When Lt. Maysaa Ouza began her first assignment as an officer in the Air Force’s Judge Advocate General’s Corps earlier this month, it was a historic moment. Lt. Ouza, a recent law school graduate, became the first Air Force JAG Corps officer authorized to wear hijab. Before she enlisted, the Air Force granted her a religious accommodation allowing her to wear hijab during basic and officer training and in her role as chief of legal advice at Scott Air Force Base. The groundbreaking development was a long time in the making.
Lt. Ouza always knew that she wanted to serve her country. As the daughter of immigrants, she was called to give back by defending the very freedoms and liberties that have afforded her and her family so many opportunities.
When Lt. Ouza was in law school and began investigating her options for military service, however, there was one potential obstacle: her hijab. For Lt. Ouza, the practice of covering her hair and neck by wearing hijab reflects a core tenet of her Muslim faith. She believes that being forced to remove the head covering is humiliating and no different than being compelled to strip in front of others.
After being told by Air Force officials that she could seek a religious accommodation, Lt. Ouza continued to pursue her dream of military service, applying to the highly competitive and selective JAG Corps. By all accounts, she was an excellent candidate, and the Air Force approved her application.
But when it came time to accept a place in the JAG Corps, Lt. Ouza was informed that she could only request a religious accommodation after formally enlisting and contractually committing years of her life to military service. She would have to remove her hijab and begin basic training without the head covering, and she could only resume wearing hijab if and when she was granted a religious exemption to the rules. Failure to do so could mean disciplinary action.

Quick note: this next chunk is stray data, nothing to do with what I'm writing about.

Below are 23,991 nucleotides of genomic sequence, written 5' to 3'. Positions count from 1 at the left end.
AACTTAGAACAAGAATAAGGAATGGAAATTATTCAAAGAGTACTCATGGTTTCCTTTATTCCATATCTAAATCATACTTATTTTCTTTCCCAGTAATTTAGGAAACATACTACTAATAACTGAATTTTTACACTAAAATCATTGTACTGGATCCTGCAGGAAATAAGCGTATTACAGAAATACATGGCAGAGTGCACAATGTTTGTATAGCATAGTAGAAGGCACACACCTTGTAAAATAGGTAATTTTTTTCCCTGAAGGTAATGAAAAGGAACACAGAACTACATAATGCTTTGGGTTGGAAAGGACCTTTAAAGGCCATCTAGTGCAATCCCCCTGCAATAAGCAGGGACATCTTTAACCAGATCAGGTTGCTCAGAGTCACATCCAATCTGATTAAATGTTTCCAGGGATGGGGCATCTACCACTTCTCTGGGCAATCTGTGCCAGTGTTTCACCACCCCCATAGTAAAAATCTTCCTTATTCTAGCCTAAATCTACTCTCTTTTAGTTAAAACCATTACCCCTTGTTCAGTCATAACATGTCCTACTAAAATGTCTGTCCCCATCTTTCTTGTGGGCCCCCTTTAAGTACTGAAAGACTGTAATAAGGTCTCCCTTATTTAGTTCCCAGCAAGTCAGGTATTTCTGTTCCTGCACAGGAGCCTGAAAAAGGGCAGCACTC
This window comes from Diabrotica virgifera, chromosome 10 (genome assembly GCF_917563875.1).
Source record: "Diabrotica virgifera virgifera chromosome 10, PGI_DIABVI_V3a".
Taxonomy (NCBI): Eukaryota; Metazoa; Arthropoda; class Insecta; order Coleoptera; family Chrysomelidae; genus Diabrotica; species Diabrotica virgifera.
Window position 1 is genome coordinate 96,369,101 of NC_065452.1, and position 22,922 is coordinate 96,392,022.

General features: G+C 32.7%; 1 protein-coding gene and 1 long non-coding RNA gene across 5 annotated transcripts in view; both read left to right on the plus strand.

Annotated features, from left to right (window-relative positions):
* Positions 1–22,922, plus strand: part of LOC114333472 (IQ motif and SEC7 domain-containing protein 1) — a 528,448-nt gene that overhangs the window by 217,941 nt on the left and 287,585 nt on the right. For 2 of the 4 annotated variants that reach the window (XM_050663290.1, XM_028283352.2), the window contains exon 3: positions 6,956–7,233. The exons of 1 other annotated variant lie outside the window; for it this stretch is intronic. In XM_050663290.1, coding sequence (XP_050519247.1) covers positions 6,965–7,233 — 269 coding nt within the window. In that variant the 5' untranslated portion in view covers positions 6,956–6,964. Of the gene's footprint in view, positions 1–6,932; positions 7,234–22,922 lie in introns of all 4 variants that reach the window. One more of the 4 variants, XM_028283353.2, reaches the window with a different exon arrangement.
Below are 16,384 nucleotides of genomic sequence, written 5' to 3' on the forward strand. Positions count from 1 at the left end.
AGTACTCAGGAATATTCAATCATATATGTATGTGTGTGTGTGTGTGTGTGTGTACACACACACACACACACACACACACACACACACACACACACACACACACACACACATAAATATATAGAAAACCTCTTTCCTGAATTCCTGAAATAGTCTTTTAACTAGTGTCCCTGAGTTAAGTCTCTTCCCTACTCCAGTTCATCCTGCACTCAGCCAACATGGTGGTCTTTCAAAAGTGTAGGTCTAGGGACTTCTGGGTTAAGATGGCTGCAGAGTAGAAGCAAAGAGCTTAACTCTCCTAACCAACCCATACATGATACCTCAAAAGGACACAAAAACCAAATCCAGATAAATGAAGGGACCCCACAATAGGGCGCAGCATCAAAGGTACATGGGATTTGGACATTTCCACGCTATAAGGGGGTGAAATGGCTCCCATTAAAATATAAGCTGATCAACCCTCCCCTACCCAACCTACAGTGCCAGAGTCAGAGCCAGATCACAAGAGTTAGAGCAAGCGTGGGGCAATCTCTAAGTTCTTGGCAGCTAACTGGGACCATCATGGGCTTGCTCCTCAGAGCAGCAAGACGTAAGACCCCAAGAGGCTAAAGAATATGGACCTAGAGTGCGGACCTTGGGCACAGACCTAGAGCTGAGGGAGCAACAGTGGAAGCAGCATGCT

If that sounds familiar, it should: The Army made the same argument a few years ago when it refused to grant a Sikh college student a religious accommodation to enroll in ROTC with his religiously-mandated beard and turban. We sued, and in a landmark victory, a federal court ruled in 2015 that the Army couldn’t legally justify denying our client a religious accommodation.
Highlighting the court’s decision in that 2015 case, the ACLU, ACLU of Michigan, the ACLU of the District of Columbia, along with the law firm of Hammoud, Dakhlallah & Associates PLLC, sent a letter to the Air Force on behalf of Lt. Ouza urging officials to reconsider their policy. To the credit of the Air Force, they reversed their decision and allowed Lt. Ouza to join the JAG Corps with a religious accommodation. They also took steps toward approving and implementing a new policy that, once finalized, will hopefully help future recruits who need religious exemptions avoid the same dilemma.
Lt. Ouza conquers an obstacle course during basic training in Alabama.
The Air Force gained a stellar new officer. Lt. Ouza successfully completed her basic training and officer training while wearing hijab. She was even awarded the “Airman of the Week” honor by her fellow trainees and instructors who described her as “a true leader who will greatly contribute to the Air Force and anything she pursues.” And, in July, she will attend further training in Alabama, where she will be promoted to captain upon graduation in September.
Lt. Ouza has embarked on an exciting new career, achieving her long-held dream of serving and giving back to others. Her accomplishments and contributions show that religious diversity in the military only makes our country stronger.